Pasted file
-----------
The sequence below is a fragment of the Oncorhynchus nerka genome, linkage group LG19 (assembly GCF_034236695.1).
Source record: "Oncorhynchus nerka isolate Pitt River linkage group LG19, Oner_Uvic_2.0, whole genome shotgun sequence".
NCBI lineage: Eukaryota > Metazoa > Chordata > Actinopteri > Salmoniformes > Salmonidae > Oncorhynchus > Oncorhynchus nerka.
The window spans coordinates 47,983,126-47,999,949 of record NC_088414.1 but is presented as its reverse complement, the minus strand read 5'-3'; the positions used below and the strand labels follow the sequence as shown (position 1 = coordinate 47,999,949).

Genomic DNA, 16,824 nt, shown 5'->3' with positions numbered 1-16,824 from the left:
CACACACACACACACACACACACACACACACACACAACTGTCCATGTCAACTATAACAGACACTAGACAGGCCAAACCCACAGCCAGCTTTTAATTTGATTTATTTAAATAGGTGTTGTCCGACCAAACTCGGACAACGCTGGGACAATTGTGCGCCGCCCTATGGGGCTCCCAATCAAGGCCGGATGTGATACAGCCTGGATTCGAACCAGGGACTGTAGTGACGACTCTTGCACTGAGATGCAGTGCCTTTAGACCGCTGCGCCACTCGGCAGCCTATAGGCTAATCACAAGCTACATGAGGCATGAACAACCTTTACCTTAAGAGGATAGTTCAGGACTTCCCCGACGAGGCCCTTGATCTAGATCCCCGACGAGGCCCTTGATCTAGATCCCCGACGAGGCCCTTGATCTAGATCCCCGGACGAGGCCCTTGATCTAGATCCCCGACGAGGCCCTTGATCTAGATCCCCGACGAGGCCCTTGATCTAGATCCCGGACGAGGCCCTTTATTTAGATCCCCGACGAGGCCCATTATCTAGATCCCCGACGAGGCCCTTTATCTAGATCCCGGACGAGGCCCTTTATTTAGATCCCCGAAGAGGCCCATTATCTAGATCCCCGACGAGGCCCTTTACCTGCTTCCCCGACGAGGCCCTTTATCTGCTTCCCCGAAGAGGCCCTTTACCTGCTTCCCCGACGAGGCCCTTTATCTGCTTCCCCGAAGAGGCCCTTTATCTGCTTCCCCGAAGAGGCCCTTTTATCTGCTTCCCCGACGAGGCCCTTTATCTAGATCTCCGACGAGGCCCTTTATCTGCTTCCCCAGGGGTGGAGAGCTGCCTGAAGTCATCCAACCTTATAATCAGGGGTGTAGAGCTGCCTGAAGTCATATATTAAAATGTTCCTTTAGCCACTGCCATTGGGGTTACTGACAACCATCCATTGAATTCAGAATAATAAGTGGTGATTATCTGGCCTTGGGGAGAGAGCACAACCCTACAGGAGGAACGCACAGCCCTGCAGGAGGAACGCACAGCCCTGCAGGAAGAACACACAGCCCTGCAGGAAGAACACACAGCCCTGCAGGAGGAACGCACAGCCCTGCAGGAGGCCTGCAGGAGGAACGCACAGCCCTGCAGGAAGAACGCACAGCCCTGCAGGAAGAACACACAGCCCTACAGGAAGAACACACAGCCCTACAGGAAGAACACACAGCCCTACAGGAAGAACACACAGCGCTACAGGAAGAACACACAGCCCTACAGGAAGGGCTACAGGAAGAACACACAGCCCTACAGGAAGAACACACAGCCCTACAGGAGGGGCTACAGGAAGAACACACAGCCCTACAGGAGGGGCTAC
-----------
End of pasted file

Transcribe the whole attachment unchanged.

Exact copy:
The sequence below is a fragment of the Oncorhynchus nerka genome, linkage group LG19 (assembly GCF_034236695.1).
Source record: "Oncorhynchus nerka isolate Pitt River linkage group LG19, Oner_Uvic_2.0, whole genome shotgun sequence".
NCBI lineage: Eukaryota > Metazoa > Chordata > Actinopteri > Salmoniformes > Salmonidae > Oncorhynchus > Oncorhynchus nerka.
The window spans coordinates 47,983,126-47,999,949 of record NC_088414.1 but is presented as its reverse complement, the minus strand read 5'-3'; the positions used below and the strand labels follow the sequence as shown (position 1 = coordinate 47,999,949).

Genomic DNA, 16,824 nt, shown 5'->3' with positions numbered 1-16,824 from the left:
CACACACACACACACACACACACACACACACACACAACTGTCCATGTCAACTATAACAGACACTAGACAGGCCAAACCCACAGCCAGCTTTTAATTTGATTTATTTAAATAGGTGTTGTCCGACCAAACTCGGACAACGCTGGGACAATTGTGCGCCGCCCTATGGGGCTCCCAATCAAGGCCGGATGTGATACAGCCTGGATTCGAACCAGGGACTGTAGTGACGACTCTTGCACTGAGATGCAGTGCCTTTAGACCGCTGCGCCACTCGGCAGCCTATAGGCTAATCACAAGCTACATGAGGCATGAACAACCTTTACCTTAAGAGGATAGTTCAGGACTTCCCCGACGAGGCCCTTGATCTAGATCCCCGACGAGGCCCTTGATCTAGATCCCCGACGAGGCCCTTGATCTAGATCCCCGGACGAGGCCCTTGATCTAGATCCCCGACGAGGCCCTTGATCTAGATCCCCGACGAGGCCCTTGATCTAGATCCCGGACGAGGCCCTTTATTTAGATCCCCGACGAGGCCCATTATCTAGATCCCCGACGAGGCCCTTTATCTAGATCCCGGACGAGGCCCTTTATTTAGATCCCCGAAGAGGCCCATTATCTAGATCCCCGACGAGGCCCTTTACCTGCTTCCCCGACGAGGCCCTTTATCTGCTTCCCCGAAGAGGCCCTTTACCTGCTTCCCCGACGAGGCCCTTTATCTGCTTCCCCGAAGAGGCCCTTTATCTGCTTCCCCGAAGAGGCCCTTTTATCTGCTTCCCCGACGAGGCCCTTTATCTAGATCTCCGACGAGGCCCTTTATCTGCTTCCCCAGGGGTGGAGAGCTGCCTGAAGTCATCCAACCTTATAATCAGGGGTGTAGAGCTGCCTGAAGTCATATATTAAAATGTTCCTTTAGCCACTGCCATTGGGGTTACTGACAACCATCCATTGAATTCAGAATAATAAGTGGTGATTATCTGGCCTTGGGGAGAGAGCACAACCCTACAGGAGGAACGCACAGCCCTGCAGGAGGAACGCACAGCCCTGCAGGAAGAACACACAGCCCTGCAGGAAGAACACACAGCCCTGCAGGAGGAACGCACAGCCCTGCAGGAGGCCTGCAGGAGGAACGCACAGCCCTGCAGGAAGAACGCACAGCCCTGCAGGAAGAACACACAGCCCTACAGGAAGAACACACAGCCCTACAGGAAGAACACACAGCCCTACAGGAAGAACACACAGCGCTACAGGAAGAACACACAGCCCTACAGGAAGGGCTACAGGAAGAACACACAGCCCTACAGGAAGAACACACAGCCCTACAGGAGGGGCTACAGGAAGAACACACAGCCCTACAGGAGGGGCTAC